We have 3,000 NZPI members and only a few digital PlanTech warriors. I think it’s time for the membership to take responsibility to add digital literacy to your planning toolbox of skills and knowledge. Aotearoa planning will thank you for embracing and leading our digital future to support your communities navigate change and prepare for the future. Maybe start with:

I’m going to leave you with an essential reading list:

  • Digital Task Force and report by Wei Yang and Michael Batty “A digital Future for Planning: Spatial Planning Reimagined”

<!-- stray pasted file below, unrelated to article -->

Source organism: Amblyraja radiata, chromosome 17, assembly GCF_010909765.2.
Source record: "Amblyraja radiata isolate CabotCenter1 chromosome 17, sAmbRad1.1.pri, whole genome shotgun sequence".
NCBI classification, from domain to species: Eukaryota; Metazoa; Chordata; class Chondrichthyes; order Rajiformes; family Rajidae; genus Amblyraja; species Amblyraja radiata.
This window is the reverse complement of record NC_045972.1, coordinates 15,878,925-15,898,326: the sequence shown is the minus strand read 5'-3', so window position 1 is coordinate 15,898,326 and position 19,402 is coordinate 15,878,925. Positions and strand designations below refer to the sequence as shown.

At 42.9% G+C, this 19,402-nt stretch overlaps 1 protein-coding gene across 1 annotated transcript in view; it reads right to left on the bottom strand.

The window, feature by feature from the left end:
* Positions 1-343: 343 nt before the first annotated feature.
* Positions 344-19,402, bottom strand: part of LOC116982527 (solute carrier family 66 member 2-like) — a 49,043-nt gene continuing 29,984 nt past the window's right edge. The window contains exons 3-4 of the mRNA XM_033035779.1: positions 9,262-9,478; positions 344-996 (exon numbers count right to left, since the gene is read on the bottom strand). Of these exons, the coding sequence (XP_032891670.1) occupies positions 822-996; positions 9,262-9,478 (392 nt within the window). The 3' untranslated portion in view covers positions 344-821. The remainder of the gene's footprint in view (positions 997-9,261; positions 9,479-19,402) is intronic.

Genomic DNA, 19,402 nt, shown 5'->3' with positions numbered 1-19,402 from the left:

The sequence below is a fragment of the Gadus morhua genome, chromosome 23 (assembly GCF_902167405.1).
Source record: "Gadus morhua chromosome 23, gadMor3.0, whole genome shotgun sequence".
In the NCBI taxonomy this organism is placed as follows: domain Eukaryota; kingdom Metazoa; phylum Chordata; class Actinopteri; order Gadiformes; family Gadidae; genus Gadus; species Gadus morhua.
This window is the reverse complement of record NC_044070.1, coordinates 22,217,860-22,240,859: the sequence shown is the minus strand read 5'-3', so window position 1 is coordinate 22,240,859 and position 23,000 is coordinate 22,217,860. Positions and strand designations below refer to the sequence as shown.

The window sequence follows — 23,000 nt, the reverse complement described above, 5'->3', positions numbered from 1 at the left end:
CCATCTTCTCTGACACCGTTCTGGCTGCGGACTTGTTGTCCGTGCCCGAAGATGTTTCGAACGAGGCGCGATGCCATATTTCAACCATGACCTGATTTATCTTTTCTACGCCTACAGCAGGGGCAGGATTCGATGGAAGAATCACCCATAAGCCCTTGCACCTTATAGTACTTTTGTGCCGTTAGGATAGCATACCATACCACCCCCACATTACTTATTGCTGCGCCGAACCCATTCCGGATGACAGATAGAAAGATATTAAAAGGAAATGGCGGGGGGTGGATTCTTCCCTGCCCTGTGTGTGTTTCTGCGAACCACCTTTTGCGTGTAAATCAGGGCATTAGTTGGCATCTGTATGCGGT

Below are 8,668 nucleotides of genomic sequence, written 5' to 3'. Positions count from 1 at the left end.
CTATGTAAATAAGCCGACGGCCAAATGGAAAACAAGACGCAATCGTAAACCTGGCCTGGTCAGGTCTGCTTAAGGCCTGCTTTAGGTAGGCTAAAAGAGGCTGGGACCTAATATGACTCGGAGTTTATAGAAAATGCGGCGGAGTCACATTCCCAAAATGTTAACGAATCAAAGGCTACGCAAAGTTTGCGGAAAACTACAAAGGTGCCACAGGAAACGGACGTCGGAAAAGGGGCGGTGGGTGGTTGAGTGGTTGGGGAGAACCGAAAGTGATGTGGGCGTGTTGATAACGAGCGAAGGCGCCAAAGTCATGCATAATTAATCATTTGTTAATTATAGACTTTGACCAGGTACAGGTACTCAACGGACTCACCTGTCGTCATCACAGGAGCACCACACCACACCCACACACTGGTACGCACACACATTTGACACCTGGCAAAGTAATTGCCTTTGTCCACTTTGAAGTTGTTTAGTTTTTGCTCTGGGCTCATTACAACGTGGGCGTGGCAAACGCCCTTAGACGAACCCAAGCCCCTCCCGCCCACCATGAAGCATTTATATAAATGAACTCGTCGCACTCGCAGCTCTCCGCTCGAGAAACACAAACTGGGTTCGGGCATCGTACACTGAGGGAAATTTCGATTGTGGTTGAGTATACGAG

• Scotland is underpinning its transformation of the planning system by making digital planning a foundation to the new planning system and ways of work to facilitate a planning system that is more inclusive, efficient and which supports sustainable economic development both locally and across Scotland.  Digital transformation in the NZ RM reforms feels more like an after-thought rather than core to the new system.
  • American Planning Association recognises that the profession must adjust and reinvent itself to ensure that planners continue to help communities navigate spatial and environmental change. 

I personally have chosen the digital innovative pathway as core to supporting better planning decisions and visioning our future. Join me.

Graeme McCarrison
Engagement and Planning Manager
Technology Evolution